A Post From the NAI Global Blog:
Jerry Monash, CCIM and Executive Vice President at NAI Global recently attended the 11th Annual U.S. Real Estate Opportunity & Private Fund Investing Conference in New York. Here are some comments from various panels and keynote speakers:
- The Economy – GDP grew at an annual rate of 3% last quarter. This growth is predominately based on the government’s various stimulus programs, many of which have or will soon end. The private sector is continuing to go through a deleveraging process and we need continuing monetary stimulus for support or there could be another bear market in 2012. Unemployment may not revert back to the 7% range until 2013-14, resulting in only modest growth over the next two years. The U.S will probably not experience significant inflation or deflation. With the Fed having printed some $1.3 trillion in new money, most of which was used to buy commercial mortgage bonds, that program ceased on 03/31/10. The Fed may come back to inject more liquidity, but at this time, its intent is unknown. A market bottom won’t be clear until the jobs picture stabilizes and lending in all sectors becomes more widespread.
- Carried Interest Legislation – The House of Representatives has just passed HR 4213, a bill that can double the tax treatment on carried interest income received by fund managers and investment partnerships. There is concern by many that the resulting tax increases will discourage real estate ventures from making further investments and thereby negatively impact the commercial real estate recovery. The Senate will consider this matter in the next few weeks.
- Distressed Asset Pricing – There is a tremendous amount of investment capital that has been raised in a short period of time to buy distressed assets. Much of this capital has been sitting in low yielding accounts, with fund managers paying out aggressive dividends. In addition, the falling Euro has encouraged overseas investors to seek shelter in hard assets in a relatively more stable economic environment like the U.S. With few quality assets available (loans or property), competition for these has been fierce, especially among institutional investors, resulting in cap rate compression and thus, higher prices. Bigger banks have resolved many issues and are now able to accept more significant write-downs resulting in the availability of more truly distressed assets like undeveloped land and broken condo projects. Many of the smaller and mid-size banks have been able to raise capital, allowing them broader flexibility with borrowers and the ability to work out or extend maturing loans.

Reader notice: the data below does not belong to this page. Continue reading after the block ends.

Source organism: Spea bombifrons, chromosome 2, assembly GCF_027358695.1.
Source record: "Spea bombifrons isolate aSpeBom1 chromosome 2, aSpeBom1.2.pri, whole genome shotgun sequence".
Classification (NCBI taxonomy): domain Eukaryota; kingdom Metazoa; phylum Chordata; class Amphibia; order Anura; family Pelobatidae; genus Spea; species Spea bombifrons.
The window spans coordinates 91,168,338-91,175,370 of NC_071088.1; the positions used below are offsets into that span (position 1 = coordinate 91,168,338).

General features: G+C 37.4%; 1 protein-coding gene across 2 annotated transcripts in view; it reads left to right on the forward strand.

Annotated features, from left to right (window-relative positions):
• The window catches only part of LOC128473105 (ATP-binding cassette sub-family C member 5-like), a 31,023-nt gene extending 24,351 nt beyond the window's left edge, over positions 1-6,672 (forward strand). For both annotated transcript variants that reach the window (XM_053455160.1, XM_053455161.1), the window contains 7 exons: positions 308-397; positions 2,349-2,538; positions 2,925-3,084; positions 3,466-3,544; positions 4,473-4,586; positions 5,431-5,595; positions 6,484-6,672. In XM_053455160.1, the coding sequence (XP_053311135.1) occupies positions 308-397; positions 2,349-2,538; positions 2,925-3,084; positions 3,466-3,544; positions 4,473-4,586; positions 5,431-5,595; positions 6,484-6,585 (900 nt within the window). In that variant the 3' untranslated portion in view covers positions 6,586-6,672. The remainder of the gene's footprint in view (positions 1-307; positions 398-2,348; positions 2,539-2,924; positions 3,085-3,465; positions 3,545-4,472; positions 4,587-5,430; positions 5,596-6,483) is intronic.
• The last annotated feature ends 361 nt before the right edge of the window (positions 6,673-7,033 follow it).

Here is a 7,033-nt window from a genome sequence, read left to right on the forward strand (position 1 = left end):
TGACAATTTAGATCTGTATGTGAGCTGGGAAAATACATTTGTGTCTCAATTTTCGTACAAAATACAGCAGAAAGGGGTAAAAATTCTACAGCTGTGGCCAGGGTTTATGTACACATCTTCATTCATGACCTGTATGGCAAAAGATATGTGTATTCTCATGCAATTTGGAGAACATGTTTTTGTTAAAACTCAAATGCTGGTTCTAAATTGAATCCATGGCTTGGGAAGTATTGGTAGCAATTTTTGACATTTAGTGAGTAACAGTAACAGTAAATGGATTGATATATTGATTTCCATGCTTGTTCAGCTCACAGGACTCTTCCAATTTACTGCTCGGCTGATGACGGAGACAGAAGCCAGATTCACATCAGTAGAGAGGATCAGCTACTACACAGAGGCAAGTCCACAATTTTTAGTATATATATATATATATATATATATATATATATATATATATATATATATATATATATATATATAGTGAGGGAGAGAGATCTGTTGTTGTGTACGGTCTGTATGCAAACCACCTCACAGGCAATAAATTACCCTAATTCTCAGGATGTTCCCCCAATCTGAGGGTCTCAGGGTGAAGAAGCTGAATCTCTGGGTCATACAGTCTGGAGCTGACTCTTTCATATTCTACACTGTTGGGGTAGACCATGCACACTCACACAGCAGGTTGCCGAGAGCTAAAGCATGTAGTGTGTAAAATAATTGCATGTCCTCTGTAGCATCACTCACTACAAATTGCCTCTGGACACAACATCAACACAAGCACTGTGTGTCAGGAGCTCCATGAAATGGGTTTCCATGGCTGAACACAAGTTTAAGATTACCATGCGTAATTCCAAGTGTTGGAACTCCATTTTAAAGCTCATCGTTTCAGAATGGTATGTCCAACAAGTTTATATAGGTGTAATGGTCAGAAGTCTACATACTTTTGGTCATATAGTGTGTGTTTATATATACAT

Risks inherent in purchasing distressed loans – Many inexperienced investors don’t realize that when you purchase a distressed loan, you are NOT purchasing the collateral that guarantees the note. Rather, you are buying a stack of loan documents which provide the borrower and the lender with certain rights, only one of which is to foreclose on the loan for nonpayment or other type of default. As a result, it is imperative that the investor complete a comprehensive review of all of the loan documents for any material flaws that may provide the borrower with the right to contest a foreclosure. Other issues to research include: borrower bankruptcy ramifications; liens and other title problems; lease modifications (known or unknown); tenant correspondence; and environmental, structural and local municipality violations or issues. One should also fully underwrite the borrower and its capacity to make debt service payments. Is the note guaranteed by a Special Purpose Entity (SPE), whose only assets consist of the property? Do the leases have personal or corporate guarantees? Always complete a net present value computation on prospective acquisitions, including the cost of carry for the period of time required to foreclose (which may be up to two years in some states).
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